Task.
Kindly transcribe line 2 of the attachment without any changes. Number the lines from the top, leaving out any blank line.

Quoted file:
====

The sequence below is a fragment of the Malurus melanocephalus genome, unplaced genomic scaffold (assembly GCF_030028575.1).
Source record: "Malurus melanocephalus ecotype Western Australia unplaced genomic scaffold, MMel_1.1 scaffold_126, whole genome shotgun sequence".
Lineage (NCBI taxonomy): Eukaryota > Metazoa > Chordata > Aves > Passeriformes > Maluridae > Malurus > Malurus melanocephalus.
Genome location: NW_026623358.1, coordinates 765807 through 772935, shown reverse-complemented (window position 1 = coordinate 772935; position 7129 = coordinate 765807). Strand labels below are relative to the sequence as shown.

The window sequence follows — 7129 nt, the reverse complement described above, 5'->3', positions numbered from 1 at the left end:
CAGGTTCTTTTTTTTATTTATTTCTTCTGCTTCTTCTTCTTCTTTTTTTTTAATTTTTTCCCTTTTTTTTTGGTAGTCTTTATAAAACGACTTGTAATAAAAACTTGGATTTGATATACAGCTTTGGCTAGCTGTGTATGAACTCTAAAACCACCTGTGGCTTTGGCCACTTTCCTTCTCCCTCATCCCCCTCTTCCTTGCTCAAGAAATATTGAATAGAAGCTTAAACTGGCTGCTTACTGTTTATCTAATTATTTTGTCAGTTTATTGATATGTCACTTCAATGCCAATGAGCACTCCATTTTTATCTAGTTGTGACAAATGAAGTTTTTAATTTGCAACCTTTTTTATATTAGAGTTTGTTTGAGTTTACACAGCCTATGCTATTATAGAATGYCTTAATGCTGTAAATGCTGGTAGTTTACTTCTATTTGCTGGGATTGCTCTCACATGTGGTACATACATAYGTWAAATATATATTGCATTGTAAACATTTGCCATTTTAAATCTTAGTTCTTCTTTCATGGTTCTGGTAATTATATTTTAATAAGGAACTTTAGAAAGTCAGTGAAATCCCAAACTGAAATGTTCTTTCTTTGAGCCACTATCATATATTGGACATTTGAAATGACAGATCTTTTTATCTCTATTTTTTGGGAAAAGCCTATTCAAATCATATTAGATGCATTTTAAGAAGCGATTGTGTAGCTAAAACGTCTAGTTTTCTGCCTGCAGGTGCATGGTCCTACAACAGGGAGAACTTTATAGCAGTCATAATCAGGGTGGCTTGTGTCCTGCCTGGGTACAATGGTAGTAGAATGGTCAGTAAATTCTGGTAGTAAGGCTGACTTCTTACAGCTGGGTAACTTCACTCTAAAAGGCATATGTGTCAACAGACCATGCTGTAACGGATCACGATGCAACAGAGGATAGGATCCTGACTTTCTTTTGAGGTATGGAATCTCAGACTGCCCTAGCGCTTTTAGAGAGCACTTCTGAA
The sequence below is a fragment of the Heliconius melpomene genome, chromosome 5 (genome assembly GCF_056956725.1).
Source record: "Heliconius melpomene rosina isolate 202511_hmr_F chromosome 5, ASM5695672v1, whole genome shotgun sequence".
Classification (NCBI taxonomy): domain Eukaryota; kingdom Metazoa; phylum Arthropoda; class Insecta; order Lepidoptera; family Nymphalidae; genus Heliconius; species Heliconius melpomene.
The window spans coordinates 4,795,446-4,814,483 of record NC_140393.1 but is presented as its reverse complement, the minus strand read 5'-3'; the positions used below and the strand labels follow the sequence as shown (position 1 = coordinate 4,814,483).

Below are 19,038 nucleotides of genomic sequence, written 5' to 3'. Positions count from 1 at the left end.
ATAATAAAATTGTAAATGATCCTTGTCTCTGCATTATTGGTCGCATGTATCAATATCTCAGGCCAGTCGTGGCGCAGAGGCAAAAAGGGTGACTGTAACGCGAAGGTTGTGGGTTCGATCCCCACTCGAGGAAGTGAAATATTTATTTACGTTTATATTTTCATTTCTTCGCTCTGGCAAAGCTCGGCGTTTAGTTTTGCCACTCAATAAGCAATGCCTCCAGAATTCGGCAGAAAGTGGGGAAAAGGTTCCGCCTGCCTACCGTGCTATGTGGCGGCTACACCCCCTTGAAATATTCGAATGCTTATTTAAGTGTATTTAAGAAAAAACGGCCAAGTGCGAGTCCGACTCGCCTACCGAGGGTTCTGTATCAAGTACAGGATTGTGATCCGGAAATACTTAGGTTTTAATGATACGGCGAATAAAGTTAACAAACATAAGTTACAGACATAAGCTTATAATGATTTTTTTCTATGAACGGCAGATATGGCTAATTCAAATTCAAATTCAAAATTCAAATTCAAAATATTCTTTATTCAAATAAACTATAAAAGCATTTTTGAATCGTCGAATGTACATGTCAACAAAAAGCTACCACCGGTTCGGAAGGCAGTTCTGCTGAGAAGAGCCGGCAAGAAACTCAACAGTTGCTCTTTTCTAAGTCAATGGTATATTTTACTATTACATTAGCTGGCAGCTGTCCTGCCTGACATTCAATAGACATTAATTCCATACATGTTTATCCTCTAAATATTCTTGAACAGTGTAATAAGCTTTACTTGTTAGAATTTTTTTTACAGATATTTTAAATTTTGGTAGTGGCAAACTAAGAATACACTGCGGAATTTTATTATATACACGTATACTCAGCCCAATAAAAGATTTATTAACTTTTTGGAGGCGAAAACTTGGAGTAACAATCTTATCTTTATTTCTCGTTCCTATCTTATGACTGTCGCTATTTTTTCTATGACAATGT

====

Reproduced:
Source record: "Malurus melanocephalus ecotype Western Australia unplaced genomic scaffold, MMel_1.1 scaffold_126, whole genome shotgun sequence".